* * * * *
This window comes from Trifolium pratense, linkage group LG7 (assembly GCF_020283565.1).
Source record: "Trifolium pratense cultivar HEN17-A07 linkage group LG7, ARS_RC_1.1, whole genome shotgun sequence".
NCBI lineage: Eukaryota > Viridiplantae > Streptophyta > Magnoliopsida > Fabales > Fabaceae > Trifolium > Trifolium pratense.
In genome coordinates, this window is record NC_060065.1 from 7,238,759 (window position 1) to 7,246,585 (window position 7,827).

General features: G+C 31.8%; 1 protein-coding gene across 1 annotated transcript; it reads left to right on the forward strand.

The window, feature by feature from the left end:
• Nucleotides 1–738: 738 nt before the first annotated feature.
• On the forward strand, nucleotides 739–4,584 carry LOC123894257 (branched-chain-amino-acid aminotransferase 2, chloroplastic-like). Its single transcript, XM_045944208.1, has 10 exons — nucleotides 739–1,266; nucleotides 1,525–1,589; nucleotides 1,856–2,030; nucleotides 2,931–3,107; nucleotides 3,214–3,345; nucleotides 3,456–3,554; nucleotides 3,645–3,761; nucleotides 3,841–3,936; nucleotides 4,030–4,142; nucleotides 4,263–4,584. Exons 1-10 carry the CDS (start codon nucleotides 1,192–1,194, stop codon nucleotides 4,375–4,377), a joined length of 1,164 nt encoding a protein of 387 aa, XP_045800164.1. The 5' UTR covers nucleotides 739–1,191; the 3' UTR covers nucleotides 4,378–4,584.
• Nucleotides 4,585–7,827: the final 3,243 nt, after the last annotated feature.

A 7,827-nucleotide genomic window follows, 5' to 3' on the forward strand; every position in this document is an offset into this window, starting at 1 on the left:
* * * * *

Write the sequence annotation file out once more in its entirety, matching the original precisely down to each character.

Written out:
This window comes from Trifolium pratense, linkage group LG7 (assembly GCF_020283565.1).
Source record: "Trifolium pratense cultivar HEN17-A07 linkage group LG7, ARS_RC_1.1, whole genome shotgun sequence".
NCBI lineage: Eukaryota > Viridiplantae > Streptophyta > Magnoliopsida > Fabales > Fabaceae > Trifolium > Trifolium pratense.
In genome coordinates, this window is record NC_060065.1 from 7,238,759 (window position 1) to 7,246,585 (window position 7,827).

General features: G+C 31.8%; 1 protein-coding gene across 1 annotated transcript; it reads left to right on the forward strand.

The window, feature by feature from the left end:
• Nucleotides 1–738: 738 nt before the first annotated feature.
• On the forward strand, nucleotides 739–4,584 carry LOC123894257 (branched-chain-amino-acid aminotransferase 2, chloroplastic-like). Its single transcript, XM_045944208.1, has 10 exons — nucleotides 739–1,266; nucleotides 1,525–1,589; nucleotides 1,856–2,030; nucleotides 2,931–3,107; nucleotides 3,214–3,345; nucleotides 3,456–3,554; nucleotides 3,645–3,761; nucleotides 3,841–3,936; nucleotides 4,030–4,142; nucleotides 4,263–4,584. Exons 1-10 carry the CDS (start codon nucleotides 1,192–1,194, stop codon nucleotides 4,375–4,377), a joined length of 1,164 nt encoding a protein of 387 aa, XP_045800164.1. The 5' UTR covers nucleotides 739–1,191; the 3' UTR covers nucleotides 4,378–4,584.
• Nucleotides 4,585–7,827: the final 3,243 nt, after the last annotated feature.

A 7,827-nucleotide genomic window follows, 5' to 3' on the forward strand; every position in this document is an offset into this window, starting at 1 on the left: